Albert Sack once said about antiques: If the proportion isn’t right, nothing is. The American decorative art from 18th and 19th century, regardless of regional preferences and regional characters, has been well defined as a set of specific visual vocabulary, beyond which authenticity and originality would be cast in doubt. But often, Americana has its … Continue reading If Proportion Isn’t Right, So What?
A major painting by 19th-century landscape artist Robert Seldon Duncanson (1821–1872), the first African-American artist to achieve international acclaim, has been purchased by Fort Worth's Amon Carter Museum of American Art. Painted in 1869, the work titled The Caves was originally owned by Cincinnati Abolitionist Richard Sutton Rust (1815–1906), and it remained in his family … Continue reading Amon Carter Acquires Major, Little Seen, Duncanson Painting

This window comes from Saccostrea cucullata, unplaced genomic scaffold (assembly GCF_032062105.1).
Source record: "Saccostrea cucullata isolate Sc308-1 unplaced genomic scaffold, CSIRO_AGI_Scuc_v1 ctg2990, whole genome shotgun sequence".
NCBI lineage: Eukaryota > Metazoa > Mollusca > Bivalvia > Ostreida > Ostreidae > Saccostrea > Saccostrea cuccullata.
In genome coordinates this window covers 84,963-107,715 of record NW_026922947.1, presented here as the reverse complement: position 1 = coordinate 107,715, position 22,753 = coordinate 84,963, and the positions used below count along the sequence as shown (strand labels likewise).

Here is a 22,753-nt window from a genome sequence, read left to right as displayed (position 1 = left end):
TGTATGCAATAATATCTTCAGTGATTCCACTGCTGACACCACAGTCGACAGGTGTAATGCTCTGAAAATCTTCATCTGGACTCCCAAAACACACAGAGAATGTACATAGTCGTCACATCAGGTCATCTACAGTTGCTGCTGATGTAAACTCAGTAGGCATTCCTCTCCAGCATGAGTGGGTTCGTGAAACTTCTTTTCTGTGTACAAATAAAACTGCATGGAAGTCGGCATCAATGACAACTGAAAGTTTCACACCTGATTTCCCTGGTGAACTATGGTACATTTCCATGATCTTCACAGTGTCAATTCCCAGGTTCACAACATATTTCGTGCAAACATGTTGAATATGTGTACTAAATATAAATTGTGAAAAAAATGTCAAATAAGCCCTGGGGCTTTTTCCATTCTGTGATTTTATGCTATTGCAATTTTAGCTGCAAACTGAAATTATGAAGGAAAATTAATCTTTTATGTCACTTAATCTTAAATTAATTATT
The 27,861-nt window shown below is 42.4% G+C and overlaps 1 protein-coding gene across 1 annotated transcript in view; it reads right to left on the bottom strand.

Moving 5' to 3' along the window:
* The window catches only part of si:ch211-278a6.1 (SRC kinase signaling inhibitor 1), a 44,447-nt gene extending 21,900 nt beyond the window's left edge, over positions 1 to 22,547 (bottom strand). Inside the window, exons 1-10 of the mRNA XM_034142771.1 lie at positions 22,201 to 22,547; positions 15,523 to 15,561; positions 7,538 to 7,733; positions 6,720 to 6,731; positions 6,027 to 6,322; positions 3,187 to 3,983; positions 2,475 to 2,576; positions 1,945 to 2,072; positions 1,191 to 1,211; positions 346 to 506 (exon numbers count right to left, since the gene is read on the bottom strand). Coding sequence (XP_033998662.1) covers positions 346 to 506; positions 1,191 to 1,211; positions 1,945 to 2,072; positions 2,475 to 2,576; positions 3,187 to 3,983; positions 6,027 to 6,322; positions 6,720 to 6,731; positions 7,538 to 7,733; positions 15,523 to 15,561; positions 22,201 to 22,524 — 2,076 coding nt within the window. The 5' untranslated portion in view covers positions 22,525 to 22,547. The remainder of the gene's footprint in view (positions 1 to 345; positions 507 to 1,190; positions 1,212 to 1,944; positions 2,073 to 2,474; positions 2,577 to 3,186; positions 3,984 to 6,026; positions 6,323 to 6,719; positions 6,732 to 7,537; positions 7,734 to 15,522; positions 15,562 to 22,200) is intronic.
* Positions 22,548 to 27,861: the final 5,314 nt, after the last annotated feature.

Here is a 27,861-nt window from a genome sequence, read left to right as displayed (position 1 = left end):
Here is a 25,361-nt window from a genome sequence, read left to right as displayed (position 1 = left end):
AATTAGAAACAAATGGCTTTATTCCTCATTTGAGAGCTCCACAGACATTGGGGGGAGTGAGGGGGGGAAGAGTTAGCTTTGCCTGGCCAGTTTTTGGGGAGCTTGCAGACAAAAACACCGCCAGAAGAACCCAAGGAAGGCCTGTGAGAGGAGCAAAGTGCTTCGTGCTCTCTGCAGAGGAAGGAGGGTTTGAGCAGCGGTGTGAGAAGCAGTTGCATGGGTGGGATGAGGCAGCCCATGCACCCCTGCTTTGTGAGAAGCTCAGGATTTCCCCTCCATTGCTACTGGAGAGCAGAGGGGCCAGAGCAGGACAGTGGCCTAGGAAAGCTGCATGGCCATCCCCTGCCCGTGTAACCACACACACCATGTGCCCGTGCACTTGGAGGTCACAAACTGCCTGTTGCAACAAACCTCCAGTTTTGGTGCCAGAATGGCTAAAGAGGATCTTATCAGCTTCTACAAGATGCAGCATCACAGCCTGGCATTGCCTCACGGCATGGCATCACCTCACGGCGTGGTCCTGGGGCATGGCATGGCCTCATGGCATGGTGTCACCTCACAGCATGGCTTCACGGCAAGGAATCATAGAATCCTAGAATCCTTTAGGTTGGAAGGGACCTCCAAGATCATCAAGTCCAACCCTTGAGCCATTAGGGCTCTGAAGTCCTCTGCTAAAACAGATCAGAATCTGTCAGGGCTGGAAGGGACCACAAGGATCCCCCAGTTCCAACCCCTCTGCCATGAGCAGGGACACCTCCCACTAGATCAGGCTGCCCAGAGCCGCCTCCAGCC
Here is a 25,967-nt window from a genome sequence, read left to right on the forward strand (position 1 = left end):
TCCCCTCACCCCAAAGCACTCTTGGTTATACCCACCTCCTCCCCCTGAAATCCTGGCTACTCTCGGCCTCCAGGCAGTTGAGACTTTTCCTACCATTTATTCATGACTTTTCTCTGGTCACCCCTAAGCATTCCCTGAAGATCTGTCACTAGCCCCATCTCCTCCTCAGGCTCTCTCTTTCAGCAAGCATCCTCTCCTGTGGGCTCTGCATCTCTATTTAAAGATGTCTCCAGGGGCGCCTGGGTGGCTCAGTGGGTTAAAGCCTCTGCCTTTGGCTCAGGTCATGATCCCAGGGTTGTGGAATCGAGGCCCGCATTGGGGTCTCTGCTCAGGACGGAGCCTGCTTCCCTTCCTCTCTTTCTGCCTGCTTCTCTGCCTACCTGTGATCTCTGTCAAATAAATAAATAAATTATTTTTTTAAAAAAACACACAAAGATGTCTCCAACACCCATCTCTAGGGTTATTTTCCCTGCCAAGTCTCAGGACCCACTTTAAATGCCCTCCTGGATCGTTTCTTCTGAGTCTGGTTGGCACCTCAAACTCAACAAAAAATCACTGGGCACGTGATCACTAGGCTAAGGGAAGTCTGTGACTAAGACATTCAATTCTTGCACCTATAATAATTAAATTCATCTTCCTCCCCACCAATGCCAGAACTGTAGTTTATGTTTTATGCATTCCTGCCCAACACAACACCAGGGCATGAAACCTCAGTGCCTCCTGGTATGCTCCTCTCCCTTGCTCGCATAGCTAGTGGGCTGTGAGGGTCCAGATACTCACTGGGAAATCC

On June 11, 2010, Cowan’s in Cincinnati offered an archive of documents detailing the 1875 insanity hearing and ultimate commitment of Mary Todd Lincoln into Bellevue Place, a private asylum in Batavia, Illinois. A Louisville, Kentucky, family decided to sell the archive after preserving it since the 1930s. The archive, which included the commitment decree, … Continue reading Mary Todd Lincoln Archive of Commitment Papers Sells to Museum for $37,600
The dingy dirty canvas showed up at Doug Eisele’s Old World Restorations in Cincinnati in March 2009. The owner of the painting, a dentist from London, KY, had rescued the work from an obscure corner in ClaireBourne Antiques in Lexington by paying $900. It looked like it might need to be cleaned up a bit … Continue reading Old World Restorations of Cincinnati Uncovers Duncanson